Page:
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Wait, How Can AMR Go Bankrupt When 'Corporate Balance Sheets Are The Strongest In History'?
Business Insider ^ | 11/29/2011 | Henry Blodget

Posted on 11/29/2011 9:47:18 AM PST by SeekAndFind

American Airlines went bust this morning, which should have come as a surprise to no one who has followed the company and airline industry over the years.

(The company recently denied bankruptcy rumors by stating that bankruptcy was "certainly not our goal or preference," which is about as close as a corporation will ever come to saying "Of course we're going to declare bankruptcy, you idiots, why are you even bothering to ask?")

But the bankruptcy WILL come as a surprise to the millions of Americans who have repeatedly been exposed to one of the consensual hallucinations that bullish investors and pundits have been mouthing in recent months:

To wit: Corporate balance sheets are the strongest in history and companies are awash in cash.

It is true that companies have plenty of liquidity, which they didn't a few years ago.

But corporate balance sheets are in fact no "stronger" than the balance sheet of someone who borrows a million dollars and then spends only little of it.

In other words, yes, corporations have lots of cash, but this is only because they have borrowed lots of cash. And as anyone who owes more money than they have will tell you, that's not exactly the definition of "strength."

These charts from fund manager John Hussman make this clear.

First, look at corporate cash as a percentage of debt and net worth. It's up a bit from recent lows, but hardly the highest in history:






(Excerpt) Read more at businessinsider.com ...


TOPICS: Business/Economy; Society; Travel
KEYWORDS: americanairlines; amr; bankruptcy
Then, look at total debt as a percentage of net worth. See? Companies still have debt coming out of their ears.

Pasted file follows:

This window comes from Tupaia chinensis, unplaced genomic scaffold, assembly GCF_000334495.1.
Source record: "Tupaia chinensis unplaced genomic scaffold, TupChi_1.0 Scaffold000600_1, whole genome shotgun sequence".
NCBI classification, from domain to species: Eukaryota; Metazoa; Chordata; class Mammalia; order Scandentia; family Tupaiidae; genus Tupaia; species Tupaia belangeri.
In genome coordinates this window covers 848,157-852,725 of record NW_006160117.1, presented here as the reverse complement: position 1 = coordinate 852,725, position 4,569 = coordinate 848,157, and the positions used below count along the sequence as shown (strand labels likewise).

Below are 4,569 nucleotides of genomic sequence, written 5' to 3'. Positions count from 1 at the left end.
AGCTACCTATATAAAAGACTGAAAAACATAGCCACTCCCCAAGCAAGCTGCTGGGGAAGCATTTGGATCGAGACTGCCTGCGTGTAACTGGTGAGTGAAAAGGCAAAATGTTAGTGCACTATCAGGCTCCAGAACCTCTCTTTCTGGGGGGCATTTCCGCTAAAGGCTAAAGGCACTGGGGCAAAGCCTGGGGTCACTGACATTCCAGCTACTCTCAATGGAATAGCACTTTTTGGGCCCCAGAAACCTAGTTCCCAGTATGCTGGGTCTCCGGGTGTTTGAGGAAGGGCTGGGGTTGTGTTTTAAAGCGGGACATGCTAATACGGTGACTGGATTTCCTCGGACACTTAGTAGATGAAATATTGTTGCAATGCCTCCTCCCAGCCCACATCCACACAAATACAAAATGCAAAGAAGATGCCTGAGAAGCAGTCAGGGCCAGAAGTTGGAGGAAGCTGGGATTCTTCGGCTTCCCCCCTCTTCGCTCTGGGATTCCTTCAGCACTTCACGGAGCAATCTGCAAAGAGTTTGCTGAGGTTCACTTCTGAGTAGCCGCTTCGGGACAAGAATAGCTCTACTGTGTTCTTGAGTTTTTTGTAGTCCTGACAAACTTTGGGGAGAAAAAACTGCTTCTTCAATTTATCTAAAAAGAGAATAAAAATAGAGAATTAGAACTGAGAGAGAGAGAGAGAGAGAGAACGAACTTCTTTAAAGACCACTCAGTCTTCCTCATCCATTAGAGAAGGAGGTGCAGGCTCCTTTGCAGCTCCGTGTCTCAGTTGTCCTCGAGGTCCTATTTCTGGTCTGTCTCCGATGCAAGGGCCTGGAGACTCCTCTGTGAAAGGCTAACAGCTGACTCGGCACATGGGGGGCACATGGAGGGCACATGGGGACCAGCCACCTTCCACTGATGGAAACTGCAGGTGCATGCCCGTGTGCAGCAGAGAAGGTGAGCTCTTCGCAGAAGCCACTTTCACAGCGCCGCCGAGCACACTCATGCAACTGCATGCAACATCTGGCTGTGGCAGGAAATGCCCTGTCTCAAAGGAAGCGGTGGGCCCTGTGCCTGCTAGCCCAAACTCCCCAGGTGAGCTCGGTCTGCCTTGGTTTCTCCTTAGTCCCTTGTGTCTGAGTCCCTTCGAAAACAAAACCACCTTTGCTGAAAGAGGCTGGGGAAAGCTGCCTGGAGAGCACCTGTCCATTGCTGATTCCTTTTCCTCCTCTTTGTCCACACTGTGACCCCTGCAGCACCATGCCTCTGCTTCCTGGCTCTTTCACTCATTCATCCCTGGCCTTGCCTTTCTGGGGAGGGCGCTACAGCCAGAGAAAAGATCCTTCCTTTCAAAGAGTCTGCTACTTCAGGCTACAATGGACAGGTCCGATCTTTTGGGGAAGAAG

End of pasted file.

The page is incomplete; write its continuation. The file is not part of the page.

1 posted on 11/29/2011 9:47:30 AM PST by SeekAndFind
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To: SeekAndFind

Talking about ‘companies’ is like talking about ‘houses’ or ‘consumers’. It is such a large category the statistics do not show anything meaningful.

Every investor knows that the airlines have been losing money for years, and never really made any money. Things are entirely different over at Google and Intel.


2 posted on 11/29/2011 9:51:03 AM PST by proxy_user
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To: SeekAndFind

If I were in charge of AMR, I’d use this chapter 11 filing as an opportunity to toss the commie union goons out of the company. Mob-ruled Big Labor is the primary cause of weakened performance of American companies and why so many have no choice but to outsource overseas.


3 posted on 11/29/2011 9:52:14 AM PST by re_nortex (DP...that's what I like about Texas.)
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To: SeekAndFind

The company’s huge order of planes to upgrade its aging fleet was a joke. Created a bunch of press releases for planes that will never be delivered. AMR will continue to fly old bankrupt TWA planes for the foreseeable future.

If it wasn’t for the Demonrat Wright Amendment protecting American, Southwest Airlines would have forced it into Chapter 11 years ago.